As of February 2021, Pike County has been added to the map of counties where Spotted Lanternfly has been found and is now in quarantine. This means that all individuals and businesses making regular trips in and out of the quarantine area should comply with the following tips:
- Learn what SLF looks like in all stages of life (see the slide show above and the egg mass video at the bottom of the page.)
- Learn what other counties are included in the quarantine (see the map below.)
- If you are a business, a Spotted Lanternfly permit is required. (Find out if your business needs a permit.)
- Inspect all personal items that are moved in and out of the quarantine zone, Spotted Lanternfly can hang on to anything!
What is Spotted Lanternfly?
- It is an invasive pest, native to Asia, first found in the United States in 2014.
- It has five distinct life phases (pictured right).
- It overwinters as egg masses, which can be found on trees, posts, lawn furniture, cars, and many other surfaces.
- Has piercing-sucking mouthparts that feed on the sap from over 70 different species of plants.
- The feeding damage can be detrimental to the plants, causing decreased plant health and even death.
- It excretes honeydew (a sugary substance) which can build up on surfaces, including lawn furniture, buildings, road signs, etc.
- The build up of honeydew on surfaces promotes the growth of sooty mold (fungi), which can turn the surface black and sticky.
- The honeydew can also attract other insects, including nuisance insects, such as bees and wasps.
- They can not bite, sting or cause direct harm to humans or animals.
Where is it?
Spotted Lanternfly has been identified in 34 counties in Pennsylvania, after first being found in Berks county in 2014. These counties are now under a state-imposed quarantine for Spotted Lanternfly.
This quarantine affects vehicles traveling in, out and within the quarantined counties, and the loads they are carrying. The quarantine is to stop the spread of SLF into other counties and to slow the spread of the insects within the areas they already are. Review an interactive map that can tell you whether or not you are in a quarantine area.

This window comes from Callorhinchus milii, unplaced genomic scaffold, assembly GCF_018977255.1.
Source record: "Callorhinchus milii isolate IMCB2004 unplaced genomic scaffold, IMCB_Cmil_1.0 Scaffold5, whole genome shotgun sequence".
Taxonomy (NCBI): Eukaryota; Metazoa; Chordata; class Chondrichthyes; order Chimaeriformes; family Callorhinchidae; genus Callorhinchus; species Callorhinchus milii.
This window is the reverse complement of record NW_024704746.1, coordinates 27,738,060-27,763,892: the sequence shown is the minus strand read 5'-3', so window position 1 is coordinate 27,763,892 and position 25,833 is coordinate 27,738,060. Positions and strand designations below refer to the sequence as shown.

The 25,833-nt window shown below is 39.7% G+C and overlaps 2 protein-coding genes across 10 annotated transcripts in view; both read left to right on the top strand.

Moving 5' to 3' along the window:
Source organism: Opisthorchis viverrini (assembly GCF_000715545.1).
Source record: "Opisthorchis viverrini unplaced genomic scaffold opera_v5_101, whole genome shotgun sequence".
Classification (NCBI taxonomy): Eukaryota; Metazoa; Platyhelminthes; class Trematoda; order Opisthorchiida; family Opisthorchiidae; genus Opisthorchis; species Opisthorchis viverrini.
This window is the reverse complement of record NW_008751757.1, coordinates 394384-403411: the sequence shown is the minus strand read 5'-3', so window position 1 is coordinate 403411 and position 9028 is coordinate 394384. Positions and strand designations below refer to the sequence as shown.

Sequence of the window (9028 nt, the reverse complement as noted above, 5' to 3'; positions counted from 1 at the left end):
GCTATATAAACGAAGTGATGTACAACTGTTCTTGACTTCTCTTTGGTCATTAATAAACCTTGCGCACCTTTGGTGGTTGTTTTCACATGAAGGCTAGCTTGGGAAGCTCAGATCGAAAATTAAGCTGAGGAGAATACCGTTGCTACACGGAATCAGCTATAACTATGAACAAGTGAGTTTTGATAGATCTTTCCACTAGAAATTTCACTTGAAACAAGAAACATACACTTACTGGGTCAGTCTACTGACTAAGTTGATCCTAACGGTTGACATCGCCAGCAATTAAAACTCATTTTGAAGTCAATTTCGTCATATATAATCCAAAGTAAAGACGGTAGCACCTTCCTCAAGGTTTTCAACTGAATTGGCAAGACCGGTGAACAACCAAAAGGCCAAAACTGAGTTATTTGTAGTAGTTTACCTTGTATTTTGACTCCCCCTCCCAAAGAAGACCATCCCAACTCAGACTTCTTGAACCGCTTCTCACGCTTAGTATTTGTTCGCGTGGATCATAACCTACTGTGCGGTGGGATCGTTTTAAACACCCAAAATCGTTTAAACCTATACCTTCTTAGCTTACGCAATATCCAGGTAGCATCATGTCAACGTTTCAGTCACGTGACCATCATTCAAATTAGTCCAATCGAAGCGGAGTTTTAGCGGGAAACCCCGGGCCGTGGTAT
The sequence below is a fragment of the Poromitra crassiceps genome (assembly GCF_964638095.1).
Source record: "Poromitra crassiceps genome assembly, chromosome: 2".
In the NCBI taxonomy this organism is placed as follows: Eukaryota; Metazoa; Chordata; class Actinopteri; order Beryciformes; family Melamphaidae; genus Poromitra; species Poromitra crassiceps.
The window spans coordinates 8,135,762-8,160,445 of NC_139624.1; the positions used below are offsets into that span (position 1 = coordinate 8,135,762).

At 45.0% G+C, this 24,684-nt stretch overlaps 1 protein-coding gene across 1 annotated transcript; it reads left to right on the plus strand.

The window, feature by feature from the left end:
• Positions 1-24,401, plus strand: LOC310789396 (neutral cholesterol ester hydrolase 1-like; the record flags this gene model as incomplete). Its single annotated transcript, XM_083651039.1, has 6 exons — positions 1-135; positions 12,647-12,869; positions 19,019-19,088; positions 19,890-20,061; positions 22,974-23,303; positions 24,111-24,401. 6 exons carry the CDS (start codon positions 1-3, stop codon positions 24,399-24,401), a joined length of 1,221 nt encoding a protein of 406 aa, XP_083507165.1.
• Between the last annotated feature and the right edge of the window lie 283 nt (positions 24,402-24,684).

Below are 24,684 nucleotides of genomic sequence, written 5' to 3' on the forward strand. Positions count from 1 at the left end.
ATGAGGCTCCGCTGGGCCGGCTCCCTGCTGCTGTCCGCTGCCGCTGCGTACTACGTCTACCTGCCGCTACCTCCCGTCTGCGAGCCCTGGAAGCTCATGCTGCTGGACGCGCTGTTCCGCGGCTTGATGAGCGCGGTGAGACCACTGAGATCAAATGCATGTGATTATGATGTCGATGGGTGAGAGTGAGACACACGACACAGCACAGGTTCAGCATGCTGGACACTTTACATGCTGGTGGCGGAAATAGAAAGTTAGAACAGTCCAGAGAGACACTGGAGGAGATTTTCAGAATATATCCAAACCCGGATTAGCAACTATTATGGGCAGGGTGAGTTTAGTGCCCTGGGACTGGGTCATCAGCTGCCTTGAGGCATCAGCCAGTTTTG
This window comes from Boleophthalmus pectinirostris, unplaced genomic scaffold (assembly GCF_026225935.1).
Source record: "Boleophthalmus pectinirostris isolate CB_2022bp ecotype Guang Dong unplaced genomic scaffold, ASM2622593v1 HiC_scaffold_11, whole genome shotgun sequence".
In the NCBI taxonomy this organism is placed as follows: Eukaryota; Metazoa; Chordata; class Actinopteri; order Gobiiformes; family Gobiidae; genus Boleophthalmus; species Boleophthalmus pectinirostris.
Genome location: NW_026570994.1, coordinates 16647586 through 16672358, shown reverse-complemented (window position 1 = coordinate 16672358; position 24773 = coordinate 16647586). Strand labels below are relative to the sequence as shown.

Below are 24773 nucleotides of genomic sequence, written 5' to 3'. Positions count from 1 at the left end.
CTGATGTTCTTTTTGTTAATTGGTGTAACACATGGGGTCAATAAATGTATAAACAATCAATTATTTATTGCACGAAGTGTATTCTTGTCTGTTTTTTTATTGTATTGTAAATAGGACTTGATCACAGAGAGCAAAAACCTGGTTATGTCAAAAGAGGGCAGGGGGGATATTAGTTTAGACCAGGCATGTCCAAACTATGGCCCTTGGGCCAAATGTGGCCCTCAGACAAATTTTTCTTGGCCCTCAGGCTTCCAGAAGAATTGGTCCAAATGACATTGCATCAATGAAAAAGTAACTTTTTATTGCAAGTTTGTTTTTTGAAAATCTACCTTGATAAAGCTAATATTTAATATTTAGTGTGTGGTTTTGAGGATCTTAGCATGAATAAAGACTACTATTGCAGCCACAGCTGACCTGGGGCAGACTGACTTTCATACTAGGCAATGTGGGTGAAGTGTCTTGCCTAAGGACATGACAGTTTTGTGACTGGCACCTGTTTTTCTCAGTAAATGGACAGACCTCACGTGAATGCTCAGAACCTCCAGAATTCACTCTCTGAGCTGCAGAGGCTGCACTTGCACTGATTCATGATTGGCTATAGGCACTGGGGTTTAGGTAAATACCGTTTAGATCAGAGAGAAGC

Learn more about quarantine from the PA Department of Agriculture.
Spotted Lanternfly strongly prefers some economically important plants, which include grapevines, birch, willow, maple trees, etc. If quarantine is not adhered to, and the spread of Spotted Lanternfly goes unchecked, it could cost the Pennsylvania economy at least $324 million annually, according to economists at Penn State.
What to do about it?
When you spy a Spotted Lanternfly, no matter what life stage, you should squish it! For a demonstration of how to destroy what you found, watch the video to the right.
If you think you have found a Spotted Lanternfly, you should report what you found to Penn State Extension in your county. For help identifying and reporting Spotted Lanternfly, click here.
If you are a business that travels in and out of the quarantine counties, click here for permitting information for your vehicles.
To learn more about this invasive pest, visit Penn State's website for more information, click here.
Pike County has over 120,000 acres of land that is accessible to the public for use. This includes state and national parks, state game lands, and state forests.
Enjoy our local resources, but be sure to leave only footprints. Stay on marked trails when possible, and always pick up your trash when you leave and area.